Shuffle of the week #21

This is an ode to the shuffle. How better to get a good insight in your digitized album collection than by a classic shuffle? Finally discover the albums you never got into, finally throw the ones away you will never get into and worship those classics that never grow old again. The Shuffle of this week:

1. Arcade Fire – No Cars Go (Neon Bible, 2007) [singlepic id=209 w=80 h=50 float=left]

Exciting start with the fourth single of Arcade Fire’s second studio album. First album still is one of the greatest debuts from the past twenty years and this album met his expectations as a good follow-up. The characterizing full sound shows up again next to the clear vocals, probably due to the fact that it was recorded in a renovated church which served as their studio.

2. Monster Magnet –  Goliath and the Vampires  (Powertrip, 1998) [singlepic id=212 w=80 h=50 float=left]

Talking about  a prevailing instrumental strength. This fourth album from Jersey’s stoner rock band was entirely written by Wyndorf while residing in Las Vegas. I don’t know exactly which role Goliath and the vampires had during that stay, but this instrumental song exactly describes the atmosphere at the moment some Goliath is about to have vampires for breakfast.

3. Creedence Clearwater Revival – Cotton Fields (Willy and the Poor Boys, 1969) [singlepic id=5 w=80 h=50 float=left]

Country rock cover from CCR of Lead Belly’s blues classic. This makes it the only song on this great album that wasn’t written by John Fogerty.

4. Frank Zappa – Mom & Dad (We’re Only in It For the Money, 1968) [singlepic id=111 w=80 h=50 float=left]

An album I really discovered only a few months ago and which perfectly succeeds to let cynicism tango with humor in an isolated room full of strange sounds. This song somehow reminds of Alice Cooper’s ‘Dead Babies’.

5. Van Morrison – Bulbs (Veedon Fleece, 1974) [singlepic id=214 w=80 h=50 float=left]

Single from Morrison’s eight album. One of his best albums and this song is another one of his definite classics, on which he uses his voice once again as full-fledged instrument, making lyrics redundant during the chorus. Time to review one of his works to fill up another artist hiatus.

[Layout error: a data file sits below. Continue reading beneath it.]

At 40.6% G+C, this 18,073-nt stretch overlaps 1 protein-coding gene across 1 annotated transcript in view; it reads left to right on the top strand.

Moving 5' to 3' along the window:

6. The Move – The Last Thing on My Mind (Shazam, 1970) [singlepic id=205 w=80 h=50 float=left]

Here we are again with one of my all-time favorite albums (and vinyl showpiece) , more specifically with the magnificent final piece this time.  It’s a cover of an original 1964 Tom Paxton song, which is covered by numerous other artists. Although I certainly didn’t hear all of them, this must be one of the best.

7. Death Cab for Cutie – Scientist Studies (We Have the Facts and We’re Voting Yes, 2000) [singlepic id=211 w=80 h=50 float=left]

I have to admit that I got to know this band only after seeing Magical Mystery Tour. Unfortunately the music on this album and 2003’s Transatlanticism didn’t really raise my curiosity.  Maybe it’s time to get rid of it. This song however is not bad at all.

8. Belle & Sebastian – Get Me Away From Here, I’m Dying (If You’re Feeling Sinister, 1996) [singlepic id=210 w=80 h=50 float=left]

Another indie band not heard in a long time, being the second album from these Scots. Perhaps I should give this one another try, but the needless long titles are starting to annoy me.

9. Neil Young – Here for You (Prairie Wind, 2005) [singlepic id=213 w=80 h=50 float=left]

Father Neil knows what i mean, although we might say that he wrote better songs during his impressive career. The album to the contrary is hands down one of Young’s better works from the past 15 years. Best served on the Heart of Gold documentary.